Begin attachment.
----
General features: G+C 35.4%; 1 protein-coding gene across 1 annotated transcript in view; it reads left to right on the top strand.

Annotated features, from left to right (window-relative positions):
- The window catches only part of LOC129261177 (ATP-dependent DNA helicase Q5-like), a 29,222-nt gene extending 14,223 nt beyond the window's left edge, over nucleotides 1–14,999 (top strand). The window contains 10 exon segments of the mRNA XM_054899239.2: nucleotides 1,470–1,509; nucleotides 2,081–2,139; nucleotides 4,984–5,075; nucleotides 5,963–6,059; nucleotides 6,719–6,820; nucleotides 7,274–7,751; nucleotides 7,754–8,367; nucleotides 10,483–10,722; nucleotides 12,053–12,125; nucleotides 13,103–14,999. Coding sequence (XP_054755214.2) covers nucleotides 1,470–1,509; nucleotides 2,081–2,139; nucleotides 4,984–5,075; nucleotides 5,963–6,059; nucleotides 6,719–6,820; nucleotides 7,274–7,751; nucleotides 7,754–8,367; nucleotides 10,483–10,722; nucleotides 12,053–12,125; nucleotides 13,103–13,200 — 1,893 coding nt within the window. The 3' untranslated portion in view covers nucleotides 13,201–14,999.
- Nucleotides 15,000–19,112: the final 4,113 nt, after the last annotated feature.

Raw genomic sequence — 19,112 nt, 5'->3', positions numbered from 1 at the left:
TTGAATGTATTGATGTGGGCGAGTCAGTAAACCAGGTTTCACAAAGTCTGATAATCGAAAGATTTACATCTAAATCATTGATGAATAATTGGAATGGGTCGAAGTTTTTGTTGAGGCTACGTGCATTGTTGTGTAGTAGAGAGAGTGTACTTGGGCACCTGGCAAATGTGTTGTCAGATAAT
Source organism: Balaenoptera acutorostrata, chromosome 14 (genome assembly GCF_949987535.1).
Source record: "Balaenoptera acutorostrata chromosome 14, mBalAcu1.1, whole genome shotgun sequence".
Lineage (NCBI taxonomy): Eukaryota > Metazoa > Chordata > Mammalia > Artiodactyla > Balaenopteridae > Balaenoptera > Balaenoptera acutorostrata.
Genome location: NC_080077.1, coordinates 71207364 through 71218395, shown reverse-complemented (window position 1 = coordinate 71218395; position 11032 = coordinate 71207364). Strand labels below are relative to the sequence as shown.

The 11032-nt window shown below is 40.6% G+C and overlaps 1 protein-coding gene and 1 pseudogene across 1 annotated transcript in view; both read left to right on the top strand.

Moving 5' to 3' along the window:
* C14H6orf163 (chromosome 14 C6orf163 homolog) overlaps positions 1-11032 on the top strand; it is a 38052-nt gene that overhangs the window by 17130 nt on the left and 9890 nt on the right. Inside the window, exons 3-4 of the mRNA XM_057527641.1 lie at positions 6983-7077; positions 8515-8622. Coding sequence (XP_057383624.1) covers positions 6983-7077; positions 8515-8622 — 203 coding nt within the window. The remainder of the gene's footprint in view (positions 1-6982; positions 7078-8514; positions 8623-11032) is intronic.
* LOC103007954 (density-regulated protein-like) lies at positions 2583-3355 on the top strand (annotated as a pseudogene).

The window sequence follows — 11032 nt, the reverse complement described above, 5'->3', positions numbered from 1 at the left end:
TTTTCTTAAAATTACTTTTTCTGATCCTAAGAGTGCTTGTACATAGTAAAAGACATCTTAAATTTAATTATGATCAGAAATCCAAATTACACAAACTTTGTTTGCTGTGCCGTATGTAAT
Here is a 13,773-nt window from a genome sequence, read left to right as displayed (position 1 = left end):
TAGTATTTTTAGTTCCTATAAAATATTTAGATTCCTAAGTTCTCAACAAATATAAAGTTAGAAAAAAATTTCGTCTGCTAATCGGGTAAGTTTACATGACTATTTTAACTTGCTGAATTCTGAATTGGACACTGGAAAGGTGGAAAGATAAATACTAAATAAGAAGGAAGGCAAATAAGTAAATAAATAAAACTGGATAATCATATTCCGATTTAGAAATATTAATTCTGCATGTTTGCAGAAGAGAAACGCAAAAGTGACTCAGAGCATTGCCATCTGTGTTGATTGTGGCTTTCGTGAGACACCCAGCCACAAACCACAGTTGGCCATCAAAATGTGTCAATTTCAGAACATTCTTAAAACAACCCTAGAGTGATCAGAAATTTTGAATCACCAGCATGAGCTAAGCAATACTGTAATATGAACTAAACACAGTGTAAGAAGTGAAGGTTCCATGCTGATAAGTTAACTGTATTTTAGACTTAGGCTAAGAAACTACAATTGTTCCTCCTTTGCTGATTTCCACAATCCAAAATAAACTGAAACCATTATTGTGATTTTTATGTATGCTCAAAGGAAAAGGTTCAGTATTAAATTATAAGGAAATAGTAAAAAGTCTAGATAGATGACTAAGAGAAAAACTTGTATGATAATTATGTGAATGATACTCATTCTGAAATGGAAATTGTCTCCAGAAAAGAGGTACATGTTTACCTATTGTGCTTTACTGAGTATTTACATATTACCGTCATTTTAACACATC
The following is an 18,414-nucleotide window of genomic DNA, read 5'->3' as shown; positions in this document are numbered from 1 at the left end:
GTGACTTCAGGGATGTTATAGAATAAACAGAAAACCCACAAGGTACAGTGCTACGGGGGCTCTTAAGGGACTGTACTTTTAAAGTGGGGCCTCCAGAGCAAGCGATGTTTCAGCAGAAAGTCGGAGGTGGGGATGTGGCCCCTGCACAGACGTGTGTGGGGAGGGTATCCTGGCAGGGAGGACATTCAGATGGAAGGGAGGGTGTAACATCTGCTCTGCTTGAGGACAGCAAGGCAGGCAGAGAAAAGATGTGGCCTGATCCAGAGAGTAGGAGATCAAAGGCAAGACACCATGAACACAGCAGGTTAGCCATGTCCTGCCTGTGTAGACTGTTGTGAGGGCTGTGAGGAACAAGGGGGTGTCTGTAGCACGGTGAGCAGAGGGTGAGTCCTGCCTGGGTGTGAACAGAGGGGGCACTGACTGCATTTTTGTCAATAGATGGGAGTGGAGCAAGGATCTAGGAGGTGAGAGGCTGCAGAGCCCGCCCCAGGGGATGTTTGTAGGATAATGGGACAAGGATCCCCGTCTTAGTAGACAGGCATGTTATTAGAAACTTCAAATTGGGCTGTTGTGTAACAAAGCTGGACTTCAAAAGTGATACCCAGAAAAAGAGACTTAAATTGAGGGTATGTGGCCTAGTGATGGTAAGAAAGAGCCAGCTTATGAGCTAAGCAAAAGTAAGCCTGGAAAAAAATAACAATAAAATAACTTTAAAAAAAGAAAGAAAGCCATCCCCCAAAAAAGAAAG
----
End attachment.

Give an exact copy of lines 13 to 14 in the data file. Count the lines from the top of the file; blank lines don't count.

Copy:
* C14H6orf163 (chromosome 14 C6orf163 homolog) overlaps positions 1-11032 on the top strand; it is a 38052-nt gene that overhangs the window by 17130 nt on the left and 9890 nt on the right. Inside the window, exons 3-4 of the mRNA XM_057527641.1 lie at positions 6983-7077; positions 8515-8622. Coding sequence (XP_057383624.1) covers positions 6983-7077; positions 8515-8622 — 203 coding nt within the window. The remainder of the gene's footprint in view (positions 1-6982; positions 7078-8514; positions 8623-11032) is intronic.
* LOC103007954 (density-regulated protein-like) lies at positions 2583-3355 on the top strand (annotated as a pseudogene).